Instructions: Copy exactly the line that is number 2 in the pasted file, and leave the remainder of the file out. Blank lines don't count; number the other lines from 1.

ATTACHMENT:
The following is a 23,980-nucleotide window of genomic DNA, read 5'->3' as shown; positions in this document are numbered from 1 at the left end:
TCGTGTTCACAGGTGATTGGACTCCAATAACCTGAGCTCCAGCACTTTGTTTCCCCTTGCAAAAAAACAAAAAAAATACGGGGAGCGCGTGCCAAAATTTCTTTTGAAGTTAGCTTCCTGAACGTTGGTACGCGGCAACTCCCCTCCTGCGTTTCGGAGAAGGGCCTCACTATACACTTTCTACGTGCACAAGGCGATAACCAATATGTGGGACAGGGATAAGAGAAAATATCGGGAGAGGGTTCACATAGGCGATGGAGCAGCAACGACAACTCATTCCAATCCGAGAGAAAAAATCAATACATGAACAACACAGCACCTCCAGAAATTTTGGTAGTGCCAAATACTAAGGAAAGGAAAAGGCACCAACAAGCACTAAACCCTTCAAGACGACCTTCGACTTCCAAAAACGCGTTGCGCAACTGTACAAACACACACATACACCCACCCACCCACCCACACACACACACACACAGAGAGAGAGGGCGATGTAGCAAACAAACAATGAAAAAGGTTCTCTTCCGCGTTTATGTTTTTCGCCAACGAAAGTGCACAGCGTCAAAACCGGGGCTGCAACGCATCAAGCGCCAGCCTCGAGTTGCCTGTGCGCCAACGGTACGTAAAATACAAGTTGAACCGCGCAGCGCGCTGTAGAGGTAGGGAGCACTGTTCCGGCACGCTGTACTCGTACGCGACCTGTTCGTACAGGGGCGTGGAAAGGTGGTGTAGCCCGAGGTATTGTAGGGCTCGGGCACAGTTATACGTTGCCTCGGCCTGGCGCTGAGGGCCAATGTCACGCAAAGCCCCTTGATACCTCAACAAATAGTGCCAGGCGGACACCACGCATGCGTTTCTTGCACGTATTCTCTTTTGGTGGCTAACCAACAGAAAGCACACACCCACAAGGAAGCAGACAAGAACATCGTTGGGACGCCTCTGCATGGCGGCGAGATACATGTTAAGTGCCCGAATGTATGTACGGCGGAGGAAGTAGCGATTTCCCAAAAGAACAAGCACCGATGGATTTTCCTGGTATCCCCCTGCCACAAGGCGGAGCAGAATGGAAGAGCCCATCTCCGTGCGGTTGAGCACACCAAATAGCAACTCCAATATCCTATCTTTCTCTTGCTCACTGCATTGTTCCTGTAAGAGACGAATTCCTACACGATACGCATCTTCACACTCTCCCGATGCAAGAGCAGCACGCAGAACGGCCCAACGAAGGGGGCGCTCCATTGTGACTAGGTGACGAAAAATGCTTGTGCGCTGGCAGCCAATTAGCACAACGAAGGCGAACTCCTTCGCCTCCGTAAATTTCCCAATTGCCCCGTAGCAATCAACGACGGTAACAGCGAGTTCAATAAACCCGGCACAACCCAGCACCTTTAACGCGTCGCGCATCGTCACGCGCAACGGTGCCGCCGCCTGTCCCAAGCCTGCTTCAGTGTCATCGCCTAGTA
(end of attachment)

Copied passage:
TCGTGTTCACAGGTGATTGGACTCCAATAACCTGAGCTCCAGCACTTTGTTTCCCCTTGCAAAAAAACAAAAAAAATACGGGGAGCGCGTGCCAAAATTTCTTTTGAAGTTAGCTTCCTGAACGTTGGTACGCGGCAACTCCCCTCCTGCGTTTCGGAGAAGGGCCTCACTATACACTTTCTACGTGCACAAGGCGATAACCAATATGTGGGACAGGGATAAGAGAAAATATCGGGAGAGGGTTCACATAGGCGATGGAGCAGCAACGACAACTCATTCCAATCCGAGAGAAAAAATCAATACATGAACAACACAGCACCTCCAGAAATTTTGGTAGTGCCAAATACTAAGGAAAGGAAAAGGCACCAACAAGCACTAAACCCTTCAAGACGACCTTCGACTTCCAAAAACGCGTTGCGCAACTGTACAAACACACACATACACCCACCCACCCACCCACACACACACACACACAGAGAGAGAGGGCGATGTAGCAAACAAACAATGAAAAAGGTTCTCTTCCGCGTTTATGTTTTTCGCCAACGAAAGTGCACAGCGTCAAAACCGGGGCTGCAACGCATCAAGCGCCAGCCTCGAGTTGCCTGTGCGCCAACGGTACGTAAAATACAAGTTGAACCGCGCAGCGCGCTGTAGAGGTAGGGAGCACTGTTCCGGCACGCTGTACTCGTACGCGACCTGTTCGTACAGGGGCGTGGAAAGGTGGTGTAGCCCGAGGTATTGTAGGGCTCGGGCACAGTTATACGTTGCCTCGGCCTGGCGCTGAGGGCCAATGTCACGCAAAGCCCCTTGATACCTCAACAAATAGTGCCAGGCGGACACCACGCATGCGTTTCTTGCACGTATTCTCTTTTGGTGGCTAACCAACAGAAAGCACACACCCACAAGGAAGCAGACAAGAACATCGTTGGGACGCCTCTGCATGGCGGCGAGATACATGTTAAGTGCCCGAATGTATGTACGGCGGAGGAAGTAGCGATTTCCCAAAAGAACAAGCACCGATGGATTTTCCTGGTATCCCCCTGCCACAAGGCGGAGCAGAATGGAAGAGCCCATCTCCGTGCGGTTGAGCACACCAAATAGCAACTCCAATATCCTATCTTTCTCTTGCTCACTGCATTGTTCCTGTAAGAGACGAATTCCTACACGATACGCATCTTCACACTCTCCCGATGCAAGAGCAGCACGCAGAACGGCCCAACGAAGGGGGCGCTCCATTGTGACTAGGTGACGAAAAATGCTTGTGCGCTGGCAGCCAATTAGCACAACGAAGGCGAACTCCTTCGCCTCCGTAAATTTCCCAATTGCCCCGTAGCAATCAACGACGGTAACAGCGAGTTCAATAAACCCGGCACAACCCAGCACCTTTAACGCGTCGCGCATCGTCACGCGCAACGGTGCCGCCGCCTGTCCCAAGCCTGCTTCAGTGTCATCGCCTAGTA